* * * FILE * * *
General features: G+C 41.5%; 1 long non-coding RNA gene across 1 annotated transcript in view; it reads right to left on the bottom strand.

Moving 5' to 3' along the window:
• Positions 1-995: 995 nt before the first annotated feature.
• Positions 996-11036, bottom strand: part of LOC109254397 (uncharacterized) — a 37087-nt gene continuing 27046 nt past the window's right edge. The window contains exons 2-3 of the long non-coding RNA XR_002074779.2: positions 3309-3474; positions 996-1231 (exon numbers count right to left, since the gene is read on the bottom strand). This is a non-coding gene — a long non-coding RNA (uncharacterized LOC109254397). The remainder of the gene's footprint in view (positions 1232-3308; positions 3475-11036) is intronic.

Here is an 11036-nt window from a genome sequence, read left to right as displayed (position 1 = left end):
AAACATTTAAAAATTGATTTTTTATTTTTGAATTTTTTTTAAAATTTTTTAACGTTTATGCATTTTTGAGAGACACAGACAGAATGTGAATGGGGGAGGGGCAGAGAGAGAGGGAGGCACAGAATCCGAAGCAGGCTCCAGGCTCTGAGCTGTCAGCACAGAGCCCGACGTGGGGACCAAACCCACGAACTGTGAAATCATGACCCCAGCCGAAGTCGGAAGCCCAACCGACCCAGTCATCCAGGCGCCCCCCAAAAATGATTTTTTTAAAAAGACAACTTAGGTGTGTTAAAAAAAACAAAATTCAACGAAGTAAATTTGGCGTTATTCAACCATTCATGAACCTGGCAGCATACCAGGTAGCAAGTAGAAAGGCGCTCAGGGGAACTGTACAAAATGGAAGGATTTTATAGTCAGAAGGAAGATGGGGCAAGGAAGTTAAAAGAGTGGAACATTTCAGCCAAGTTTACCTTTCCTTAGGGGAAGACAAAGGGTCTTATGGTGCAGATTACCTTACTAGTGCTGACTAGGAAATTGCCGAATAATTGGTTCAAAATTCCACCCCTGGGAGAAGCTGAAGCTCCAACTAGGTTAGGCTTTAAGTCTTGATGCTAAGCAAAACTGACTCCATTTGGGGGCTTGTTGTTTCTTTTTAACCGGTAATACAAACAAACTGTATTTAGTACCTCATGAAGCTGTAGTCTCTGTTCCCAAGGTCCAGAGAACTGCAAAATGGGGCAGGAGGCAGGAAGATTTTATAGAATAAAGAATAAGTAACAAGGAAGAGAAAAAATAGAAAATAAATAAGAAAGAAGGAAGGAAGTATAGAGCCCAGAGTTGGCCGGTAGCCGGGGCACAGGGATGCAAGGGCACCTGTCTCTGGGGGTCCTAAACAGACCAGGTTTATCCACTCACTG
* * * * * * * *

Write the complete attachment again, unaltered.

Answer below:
General features: G+C 41.5%; 1 long non-coding RNA gene across 1 annotated transcript in view; it reads right to left on the bottom strand.

Moving 5' to 3' along the window:
• Positions 1-995: 995 nt before the first annotated feature.
• Positions 996-11036, bottom strand: part of LOC109254397 (uncharacterized) — a 37087-nt gene continuing 27046 nt past the window's right edge. The window contains exons 2-3 of the long non-coding RNA XR_002074779.2: positions 3309-3474; positions 996-1231 (exon numbers count right to left, since the gene is read on the bottom strand). This is a non-coding gene — a long non-coding RNA (uncharacterized LOC109254397). The remainder of the gene's footprint in view (positions 1232-3308; positions 3475-11036) is intronic.

Here is an 11036-nt window from a genome sequence, read left to right as displayed (position 1 = left end):
AAACATTTAAAAATTGATTTTTTATTTTTGAATTTTTTTTAAAATTTTTTAACGTTTATGCATTTTTGAGAGACACAGACAGAATGTGAATGGGGGAGGGGCAGAGAGAGAGGGAGGCACAGAATCCGAAGCAGGCTCCAGGCTCTGAGCTGTCAGCACAGAGCCCGACGTGGGGACCAAACCCACGAACTGTGAAATCATGACCCCAGCCGAAGTCGGAAGCCCAACCGACCCAGTCATCCAGGCGCCCCCCAAAAATGATTTTTTTAAAAAGACAACTTAGGTGTGTTAAAAAAAACAAAATTCAACGAAGTAAATTTGGCGTTATTCAACCATTCATGAACCTGGCAGCATACCAGGTAGCAAGTAGAAAGGCGCTCAGGGGAACTGTACAAAATGGAAGGATTTTATAGTCAGAAGGAAGATGGGGCAAGGAAGTTAAAAGAGTGGAACATTTCAGCCAAGTTTACCTTTCCTTAGGGGAAGACAAAGGGTCTTATGGTGCAGATTACCTTACTAGTGCTGACTAGGAAATTGCCGAATAATTGGTTCAAAATTCCACCCCTGGGAGAAGCTGAAGCTCCAACTAGGTTAGGCTTTAAGTCTTGATGCTAAGCAAAACTGACTCCATTTGGGGGCTTGTTGTTTCTTTTTAACCGGTAATACAAACAAACTGTATTTAGTACCTCATGAAGCTGTAGTCTCTGTTCCCAAGGTCCAGAGAACTGCAAAATGGGGCAGGAGGCAGGAAGATTTTATAGAATAAAGAATAAGTAACAAGGAAGAGAAAAAATAGAAAATAAATAAGAAAGAAGGAAGGAAGTATAGAGCCCAGAGTTGGCCGGTAGCCGGGGCACAGGGATGCAAGGGCACCTGTCTCTGGGGGTCCTAAACAGACCAGGTTTATCCACTCACTG